2016 Movers & Shakers - Mary Stephens

Written by Keridwen Cornelius Category: People Issue: September 2016
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Costumed Colombian stilt walkers dance the night away at Deer Valley Petroglyph Preserve. South of Tucson, an artist makes the border wall vanish by painting it sky blue. In the Valley, binational performers mix music, interviews and theater to investigate the meaning of home.

What do these spectacles have in common? The answer is Phoenix art advocate Mary Stephens – working with, she is quick to say, an international network of artists, activists and educators.

Stephens stands at the figurative Four Corners of art, culture, social justice and border issues. She is producing director of ASU’s Performance in the Borderlands, which explores politics and identity through dance and theater. She teaches theater, culture and activism at ASU. With a collective of artists, she co-founded Border/Arte, which produces installations that imagine a more socially just future. And she’s the owner of the Phoenix Hostel & Cultural Center.

The daughter of “renegade thinkers” from England, Stephens grew up at the Phoenix hostel, which her mother opened in 1991. It was a diverse, culturally rich environment. “So for me,” Stephens says, “the world has always seemed like a very friendly place, a very complex place. But none of that ever felt threatening; it was just how big organizations, like a planet, will work.”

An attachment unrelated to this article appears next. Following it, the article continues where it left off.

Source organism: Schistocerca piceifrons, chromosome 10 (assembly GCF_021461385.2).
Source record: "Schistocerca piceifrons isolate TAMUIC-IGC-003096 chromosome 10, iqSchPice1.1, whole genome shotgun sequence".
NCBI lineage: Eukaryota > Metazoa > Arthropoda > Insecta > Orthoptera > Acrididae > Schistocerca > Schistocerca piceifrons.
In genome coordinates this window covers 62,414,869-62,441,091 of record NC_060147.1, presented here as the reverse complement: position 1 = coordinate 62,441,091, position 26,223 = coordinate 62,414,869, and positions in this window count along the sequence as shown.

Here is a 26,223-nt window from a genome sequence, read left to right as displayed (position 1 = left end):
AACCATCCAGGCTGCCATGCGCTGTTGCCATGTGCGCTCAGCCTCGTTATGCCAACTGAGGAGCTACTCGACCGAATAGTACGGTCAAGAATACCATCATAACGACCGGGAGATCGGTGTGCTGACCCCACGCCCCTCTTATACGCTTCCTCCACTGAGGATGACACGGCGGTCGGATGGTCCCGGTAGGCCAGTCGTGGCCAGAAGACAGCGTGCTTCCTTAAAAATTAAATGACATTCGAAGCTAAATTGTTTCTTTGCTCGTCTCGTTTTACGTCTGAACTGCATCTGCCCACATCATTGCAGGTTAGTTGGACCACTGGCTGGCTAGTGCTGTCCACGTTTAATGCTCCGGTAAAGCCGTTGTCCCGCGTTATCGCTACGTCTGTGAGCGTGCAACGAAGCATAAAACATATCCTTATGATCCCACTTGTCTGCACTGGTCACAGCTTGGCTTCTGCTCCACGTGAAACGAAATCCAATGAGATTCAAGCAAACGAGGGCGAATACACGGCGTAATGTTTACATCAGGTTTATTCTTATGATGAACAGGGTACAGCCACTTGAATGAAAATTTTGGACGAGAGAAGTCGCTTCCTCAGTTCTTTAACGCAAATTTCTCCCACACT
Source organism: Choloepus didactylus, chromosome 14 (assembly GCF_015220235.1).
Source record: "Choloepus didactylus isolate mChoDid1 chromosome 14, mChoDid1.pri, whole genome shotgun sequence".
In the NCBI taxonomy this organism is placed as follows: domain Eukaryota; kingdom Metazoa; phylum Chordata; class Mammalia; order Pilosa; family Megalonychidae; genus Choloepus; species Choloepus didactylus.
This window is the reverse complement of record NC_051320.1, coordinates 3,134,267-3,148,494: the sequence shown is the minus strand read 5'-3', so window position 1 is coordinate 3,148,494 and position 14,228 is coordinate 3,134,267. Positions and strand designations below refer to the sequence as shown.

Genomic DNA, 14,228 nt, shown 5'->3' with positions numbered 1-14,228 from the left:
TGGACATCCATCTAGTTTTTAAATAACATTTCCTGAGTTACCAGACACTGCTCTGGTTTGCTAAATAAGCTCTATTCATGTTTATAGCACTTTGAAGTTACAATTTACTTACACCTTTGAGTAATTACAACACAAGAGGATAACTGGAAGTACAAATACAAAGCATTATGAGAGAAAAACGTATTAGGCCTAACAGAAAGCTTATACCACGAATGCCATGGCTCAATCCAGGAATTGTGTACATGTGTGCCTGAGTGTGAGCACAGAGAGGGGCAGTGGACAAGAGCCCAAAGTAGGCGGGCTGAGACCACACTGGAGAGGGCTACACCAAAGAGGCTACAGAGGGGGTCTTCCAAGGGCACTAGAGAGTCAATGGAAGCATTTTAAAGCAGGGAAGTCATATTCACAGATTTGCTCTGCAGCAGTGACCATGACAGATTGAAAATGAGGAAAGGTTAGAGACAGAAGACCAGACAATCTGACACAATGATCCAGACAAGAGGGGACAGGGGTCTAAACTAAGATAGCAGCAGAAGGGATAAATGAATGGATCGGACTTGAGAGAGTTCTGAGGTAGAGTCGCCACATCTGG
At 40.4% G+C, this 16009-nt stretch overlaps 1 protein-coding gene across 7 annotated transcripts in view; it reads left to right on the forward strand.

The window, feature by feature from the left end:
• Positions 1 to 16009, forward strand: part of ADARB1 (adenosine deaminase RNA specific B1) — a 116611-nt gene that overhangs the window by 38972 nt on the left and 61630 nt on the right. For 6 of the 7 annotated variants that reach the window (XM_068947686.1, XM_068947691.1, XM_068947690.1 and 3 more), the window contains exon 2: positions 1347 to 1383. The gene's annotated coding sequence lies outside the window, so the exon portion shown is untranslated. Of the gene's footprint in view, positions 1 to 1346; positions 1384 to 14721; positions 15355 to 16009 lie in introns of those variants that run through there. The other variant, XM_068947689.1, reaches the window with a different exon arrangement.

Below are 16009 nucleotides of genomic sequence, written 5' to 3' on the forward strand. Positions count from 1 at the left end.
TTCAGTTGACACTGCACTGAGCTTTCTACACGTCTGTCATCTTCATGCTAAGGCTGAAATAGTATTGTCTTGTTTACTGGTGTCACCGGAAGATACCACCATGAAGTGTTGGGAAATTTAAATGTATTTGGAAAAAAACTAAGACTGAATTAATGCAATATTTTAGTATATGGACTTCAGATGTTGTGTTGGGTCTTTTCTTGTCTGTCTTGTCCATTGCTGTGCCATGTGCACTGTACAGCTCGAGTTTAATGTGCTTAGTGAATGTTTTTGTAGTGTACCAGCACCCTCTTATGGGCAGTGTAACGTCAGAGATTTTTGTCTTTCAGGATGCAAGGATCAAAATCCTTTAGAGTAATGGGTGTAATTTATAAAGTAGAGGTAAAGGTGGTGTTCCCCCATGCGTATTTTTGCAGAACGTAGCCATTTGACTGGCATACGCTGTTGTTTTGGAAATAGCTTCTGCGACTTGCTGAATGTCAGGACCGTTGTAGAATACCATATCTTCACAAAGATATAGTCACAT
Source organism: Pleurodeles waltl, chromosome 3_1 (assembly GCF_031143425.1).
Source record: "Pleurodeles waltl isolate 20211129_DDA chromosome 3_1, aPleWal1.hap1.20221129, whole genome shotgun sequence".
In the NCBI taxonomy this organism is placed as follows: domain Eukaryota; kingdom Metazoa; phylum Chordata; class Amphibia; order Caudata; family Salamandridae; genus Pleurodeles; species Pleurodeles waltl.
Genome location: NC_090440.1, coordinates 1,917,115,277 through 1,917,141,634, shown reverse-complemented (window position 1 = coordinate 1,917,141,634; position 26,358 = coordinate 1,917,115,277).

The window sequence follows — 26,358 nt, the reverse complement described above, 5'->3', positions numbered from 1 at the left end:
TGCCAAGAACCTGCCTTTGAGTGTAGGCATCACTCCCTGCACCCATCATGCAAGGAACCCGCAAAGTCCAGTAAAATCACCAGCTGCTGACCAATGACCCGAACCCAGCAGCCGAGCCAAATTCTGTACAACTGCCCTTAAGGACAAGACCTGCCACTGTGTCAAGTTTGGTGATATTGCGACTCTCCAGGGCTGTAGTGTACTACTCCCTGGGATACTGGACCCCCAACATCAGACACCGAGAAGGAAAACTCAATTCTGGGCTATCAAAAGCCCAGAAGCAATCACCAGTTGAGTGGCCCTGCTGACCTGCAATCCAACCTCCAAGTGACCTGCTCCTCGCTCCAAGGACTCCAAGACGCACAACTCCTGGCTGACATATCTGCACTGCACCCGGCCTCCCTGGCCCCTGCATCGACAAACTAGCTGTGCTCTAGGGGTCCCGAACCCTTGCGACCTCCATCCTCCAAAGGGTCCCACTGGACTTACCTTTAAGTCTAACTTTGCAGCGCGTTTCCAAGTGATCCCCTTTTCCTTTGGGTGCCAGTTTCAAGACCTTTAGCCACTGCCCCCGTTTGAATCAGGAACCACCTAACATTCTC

When she bought the hostel in 2010, she fashioned it into a space similar to the Mexican casas de cultura she’d seen in her travels. It now hosts artist residences, jam sessions, play readings and events for social justice organizations.

Stephens is excited about the upcoming Performance in the Borderlands season, which spotlights women’s leadership in the arts, particularly women of color. “It’s very much in dialogue with what’s happening in Phoenix and nationally in terms of social justice,” she says. It also dovetails with her twin goals: to “amplify the voices of people of color, creating spaces where people of color can feel comfortable in the arts,” and “to create spaces where artists and community members can see themselves thriving [in Phoenix].”